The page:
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Essential Components of an Academic CV


What is an Academic CV?

Academic CVs are a category of CV tailored to those working in academia. Academic CVs are rarely used outside academic settings, and never for industry roles outside of research and development. These CVs provide a larger picture of your academic accolades as well as research experience in retrospect, without leaving any details behind.

What Should I Include in an Academic CV?

Academic CVs do share some content with conventional CV formats including – 

Contact Information
This section should include your full name, current professional title, and updated contact information (email, phone number and address). If you’re on LinkedIn you can also include a link to your LinkedIn profile. 

This section would include every degree you have completed so far in reverse chronological order highlighting institutions, degrees earned, graduation dates, dissertation/thesis titles and any academic honours or distinctions.

The additional sections that make academic CVs distinct are –  

Research Interests
This section provides a snapshot of your research interests including all fields your work focuses on.

As a researcher you ought to have publications. You can list these publications by splitting them into categories such as journal articles, conference papers, and books.

Research and Teaching Experience
This section should include your research positions and projects, as well as your teaching experience (if you have had any) with courses taught, institutions, and dates.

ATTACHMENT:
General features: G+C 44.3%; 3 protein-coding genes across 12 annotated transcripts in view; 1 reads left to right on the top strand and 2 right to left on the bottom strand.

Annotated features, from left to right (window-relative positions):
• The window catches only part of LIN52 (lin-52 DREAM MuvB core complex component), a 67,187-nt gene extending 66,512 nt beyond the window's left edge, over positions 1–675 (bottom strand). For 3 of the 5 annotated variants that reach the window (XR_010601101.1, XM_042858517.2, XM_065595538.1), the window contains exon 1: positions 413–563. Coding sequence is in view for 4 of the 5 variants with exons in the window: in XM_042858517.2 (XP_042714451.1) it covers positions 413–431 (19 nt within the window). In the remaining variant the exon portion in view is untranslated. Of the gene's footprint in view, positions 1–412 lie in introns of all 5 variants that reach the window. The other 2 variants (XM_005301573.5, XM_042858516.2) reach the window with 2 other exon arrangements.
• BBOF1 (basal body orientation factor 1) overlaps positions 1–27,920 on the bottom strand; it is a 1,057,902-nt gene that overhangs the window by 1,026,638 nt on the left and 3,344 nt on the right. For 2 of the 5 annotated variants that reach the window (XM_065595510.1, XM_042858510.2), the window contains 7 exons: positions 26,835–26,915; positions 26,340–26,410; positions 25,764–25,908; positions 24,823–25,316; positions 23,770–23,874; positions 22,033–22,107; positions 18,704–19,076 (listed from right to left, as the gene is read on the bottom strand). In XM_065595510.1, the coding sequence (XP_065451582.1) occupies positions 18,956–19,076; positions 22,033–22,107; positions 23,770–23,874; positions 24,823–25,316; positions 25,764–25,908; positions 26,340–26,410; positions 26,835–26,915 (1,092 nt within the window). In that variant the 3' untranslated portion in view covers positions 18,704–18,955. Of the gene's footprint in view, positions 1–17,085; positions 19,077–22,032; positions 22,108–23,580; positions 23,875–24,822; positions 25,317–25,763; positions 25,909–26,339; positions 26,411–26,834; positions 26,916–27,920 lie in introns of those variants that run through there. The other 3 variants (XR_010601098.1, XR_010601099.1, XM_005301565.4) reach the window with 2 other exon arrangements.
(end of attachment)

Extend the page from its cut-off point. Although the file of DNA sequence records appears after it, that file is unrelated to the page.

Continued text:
If you’re associated with any particular organisations or groups, listing these on your academic resume showcases your commitment to staying connected with broader scholarly networks.

Grants, Awards, and Honours
Highlight any external funding, fellowships, or awards received as a recognition of your contributions to your field.

Unlike other CVs that have an optimum length, rules related to the length and content of other types of CVs do not apply to academic CVs. Over the course of a career, an academic CV grows in page count as it needs to include all roles, all publications, all conferences and events etc. A senior professor may have a 10 to 20 page CV based on their experience. An academic just getting started in their career however may have a comparatively lesser page count in their CV. Based on experience, some academics may also have additional sections in their CVs like Patents and Funding.

Regardless of the kind of CV you’re drafting, highlighting relevant experiences through optimised content that gets your CV through the ATS often takes expert hands, which is exactly what we’re experts at. Looking for suggestions? Contact us to talk to an Australian CV expert for FREE!

Ben Wood
Ben Wood

Career Coach, CV Writer, CV Writers + ITCV Writers Practice Manager - Tech and Executive Profile Specialist

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